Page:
My picks are nowhere near perfect, but they are a lot closer to actually reflecting America, they wouldn’t destroy the things they are in charge of, and they would understand real people. Plus, they would all be ethical. I’ve got a better team, and I don’t know enough experts to fill the slots. Nepotism? Sure, but my friends would be worth it. Just saying.

I’m sure that anyone reading this could do just as well. That’s truly sad. This is what America has come to. The next four years are going to be really interesting, I guess.

See how easy politics is?

Resisting with peace,


2 thoughts on “Fantasy Politics 

  1. John-

    Thanks for the compliment. Although economics is not a standalone philosophy – it is affected by (and affects) all of the other areas listed. Well maybe not the White House Chief of Staff very much.

    And I remember meeting one of the kids from Hall, who was very smart – perhaps he would be your Secretary of Agriculture. I remember thinking “he’s gonna go places”. (And he happened to be in the car when you had to do a u-turn, pulled into a car dealership parking lot, and I used the line “New Oldsmobiles are in early this year” – remember that?) 🙂

    However then my stomach turned totally at the end of your article:

    White — 63.7% 14.5 15 positions — Me, 19

    Black 12.3% 2.89 3 positions — Me, 3

    Asian 4.7% 1.081 1 position — Me, 0 (TBD)

    Hispanic 16.3% 3.749. 4 positions — Me, 1

    Women 51%. 12 positions — Me, 9, (TBD)

    Men 49% 11.27 12 positions — Me, 10 (TBD)

    Gay 10% 2.3 positions — 3 positions — Me, 1+ (others unknown)
    Poor 30%. 8 positions — Me, 2?

    Here’s my issue: Why would you even think like this? I guess I’m a lot more color-blind then I thought, because all of these make NO DIFFERENCE TO ME whatsoever. The ONLY basis for me selecting a cabinet is: “Who would be best at this job?”. And frankly I’m shocked that you have this perspective.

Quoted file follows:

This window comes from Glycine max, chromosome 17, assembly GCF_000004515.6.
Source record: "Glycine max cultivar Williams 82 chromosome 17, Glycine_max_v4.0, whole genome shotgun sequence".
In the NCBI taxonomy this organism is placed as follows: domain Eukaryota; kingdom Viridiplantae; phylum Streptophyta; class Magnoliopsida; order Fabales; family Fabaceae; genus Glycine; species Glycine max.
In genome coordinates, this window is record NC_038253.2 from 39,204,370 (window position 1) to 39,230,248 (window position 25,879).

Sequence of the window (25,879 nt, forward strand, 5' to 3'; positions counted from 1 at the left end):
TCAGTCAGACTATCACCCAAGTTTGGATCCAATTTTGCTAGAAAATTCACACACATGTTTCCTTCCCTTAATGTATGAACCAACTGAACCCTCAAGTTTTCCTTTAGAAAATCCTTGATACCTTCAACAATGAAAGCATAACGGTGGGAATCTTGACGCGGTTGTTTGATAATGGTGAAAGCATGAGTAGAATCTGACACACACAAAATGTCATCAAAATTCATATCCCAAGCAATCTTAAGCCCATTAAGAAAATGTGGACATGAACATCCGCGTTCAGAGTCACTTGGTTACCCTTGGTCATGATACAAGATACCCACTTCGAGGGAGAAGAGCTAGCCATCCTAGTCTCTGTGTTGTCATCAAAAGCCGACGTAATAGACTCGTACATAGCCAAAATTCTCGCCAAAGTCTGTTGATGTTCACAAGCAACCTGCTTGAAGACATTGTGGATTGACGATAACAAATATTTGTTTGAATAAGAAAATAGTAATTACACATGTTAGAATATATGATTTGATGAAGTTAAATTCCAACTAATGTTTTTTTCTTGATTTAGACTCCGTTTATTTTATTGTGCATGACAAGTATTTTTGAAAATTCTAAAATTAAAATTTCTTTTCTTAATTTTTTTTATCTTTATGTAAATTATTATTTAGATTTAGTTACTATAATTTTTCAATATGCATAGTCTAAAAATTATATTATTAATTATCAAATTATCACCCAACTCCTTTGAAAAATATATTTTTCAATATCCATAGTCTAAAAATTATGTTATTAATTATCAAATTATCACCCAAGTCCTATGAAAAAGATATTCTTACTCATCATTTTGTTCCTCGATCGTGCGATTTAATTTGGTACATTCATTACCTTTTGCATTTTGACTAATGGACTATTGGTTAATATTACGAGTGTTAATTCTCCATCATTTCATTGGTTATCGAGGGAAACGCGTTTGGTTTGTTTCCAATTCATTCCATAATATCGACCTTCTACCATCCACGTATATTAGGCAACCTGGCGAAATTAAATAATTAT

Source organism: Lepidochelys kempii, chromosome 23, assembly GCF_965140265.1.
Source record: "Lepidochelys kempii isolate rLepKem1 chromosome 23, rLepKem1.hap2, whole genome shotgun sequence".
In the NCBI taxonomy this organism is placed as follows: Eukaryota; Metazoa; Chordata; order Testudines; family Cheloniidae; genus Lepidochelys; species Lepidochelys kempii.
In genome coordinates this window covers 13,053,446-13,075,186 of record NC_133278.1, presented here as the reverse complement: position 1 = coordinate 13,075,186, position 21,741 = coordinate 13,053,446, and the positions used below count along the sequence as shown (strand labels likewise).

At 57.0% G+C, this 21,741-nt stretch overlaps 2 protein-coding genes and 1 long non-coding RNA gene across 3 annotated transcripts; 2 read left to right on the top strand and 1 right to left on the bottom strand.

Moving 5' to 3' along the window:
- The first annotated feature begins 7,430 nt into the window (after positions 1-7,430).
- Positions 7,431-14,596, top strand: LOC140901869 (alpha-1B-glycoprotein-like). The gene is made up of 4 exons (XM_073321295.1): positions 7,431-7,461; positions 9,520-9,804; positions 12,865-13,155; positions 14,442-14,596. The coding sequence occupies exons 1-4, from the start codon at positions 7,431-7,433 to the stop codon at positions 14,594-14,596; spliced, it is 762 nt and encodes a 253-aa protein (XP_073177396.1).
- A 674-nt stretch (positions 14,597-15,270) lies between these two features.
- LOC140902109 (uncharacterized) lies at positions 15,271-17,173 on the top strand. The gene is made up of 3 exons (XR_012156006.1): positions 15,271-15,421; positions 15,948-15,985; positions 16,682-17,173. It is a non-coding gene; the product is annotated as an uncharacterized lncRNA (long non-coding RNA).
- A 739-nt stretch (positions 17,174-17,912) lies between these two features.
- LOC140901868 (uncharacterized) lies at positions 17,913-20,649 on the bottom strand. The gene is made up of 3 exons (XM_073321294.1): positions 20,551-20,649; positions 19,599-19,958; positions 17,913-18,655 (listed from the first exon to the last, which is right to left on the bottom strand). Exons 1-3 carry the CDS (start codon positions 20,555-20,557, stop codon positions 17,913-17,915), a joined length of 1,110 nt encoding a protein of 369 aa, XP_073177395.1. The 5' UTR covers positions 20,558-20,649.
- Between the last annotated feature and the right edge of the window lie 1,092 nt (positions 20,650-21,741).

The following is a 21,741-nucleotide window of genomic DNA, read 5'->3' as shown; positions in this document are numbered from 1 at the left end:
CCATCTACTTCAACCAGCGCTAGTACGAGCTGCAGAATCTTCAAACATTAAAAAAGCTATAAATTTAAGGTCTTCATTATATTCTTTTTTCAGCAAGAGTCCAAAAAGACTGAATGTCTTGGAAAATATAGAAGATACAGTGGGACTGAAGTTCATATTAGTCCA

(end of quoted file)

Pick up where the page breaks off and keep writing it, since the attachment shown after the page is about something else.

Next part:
I appreciate that you would include me amongst your top experts/advisors as you try run the country – I’m very flattered. And I’m sure the rest of the people are also smart & well qualified. But what difference does it make what race I (or anyone else on your list) am/is? or gender(/identity), preference, etc.?

    [snarky tone of voice:] If my race came into consideration to be selected to help run the country, then please remove me from consideration [/snarkiness].

    As someone who is shocked at racism because I don’t understand how someone could even view people that way, I’m shocked that you think this way.

    Maybe you were making a point that I missed…?


    1. Bob: A fair question. My starting point for the discussion was “what would representation look like in government?” What if the people who are affected by the rules actually made the rules?

      I’m not saying that Exxon isn’t affected by the rules. They certainly are… to a point. But they have had their say, and will continue to do so. I thought what if I tried something different? What if, for instance, a “welfare mother” ran the welfare program?

      The exercise brought up some interesting points for me to think about– for instance, Trump’s cabinet is full of people of 1%ers — statistically, until you get to 100 positions, they *shouldn’t even be represented* , yet they make all the decisions for people with very different experiences of life.

      If we include “education” in what makes people “the best and the brightest”, can poor people ever get a shot?

      My question back to you is what makes someone the best at something– theory or experience? Oddly, I’ve never had problems with nepotism, because I think every leader wants to work with people they trust and friends would be the people a leader trusts the most.

      Thus, my friends get jobs in this scenario, but within that framework, I want people in their area of interest/expertise. Also, I want to give a shot to a variety of thoughts. Has a libertarian ever really set economic policy?

      I also know where my expertise is … and isn’t. My first choice was Zephyr Teachout because I tend to be more general and less detailed in my way of thinking, and wouldn’t follow all kinds of “style point things” that might look immoral or offend someone unintentionally. Teachout has written a book about all of those things. I would want to do things *right* to avoid hastles I didn’t need.

      Now, regarding race, gender, and all the categories: I needed some measure that was “representative”. I picked people first, but tried to balance them out with the representation thing. Note that I still fell short of 100% categories/people. That’s because it’s not the entire point, but people in the country need to feel represented in government.

      This exercise took me forever to do, just to set the parameters, but I needed something to start that answered the question ” what if we picked people to run things who don’t normally have a voice? How would the country be different?

      Resisting and learning in peace,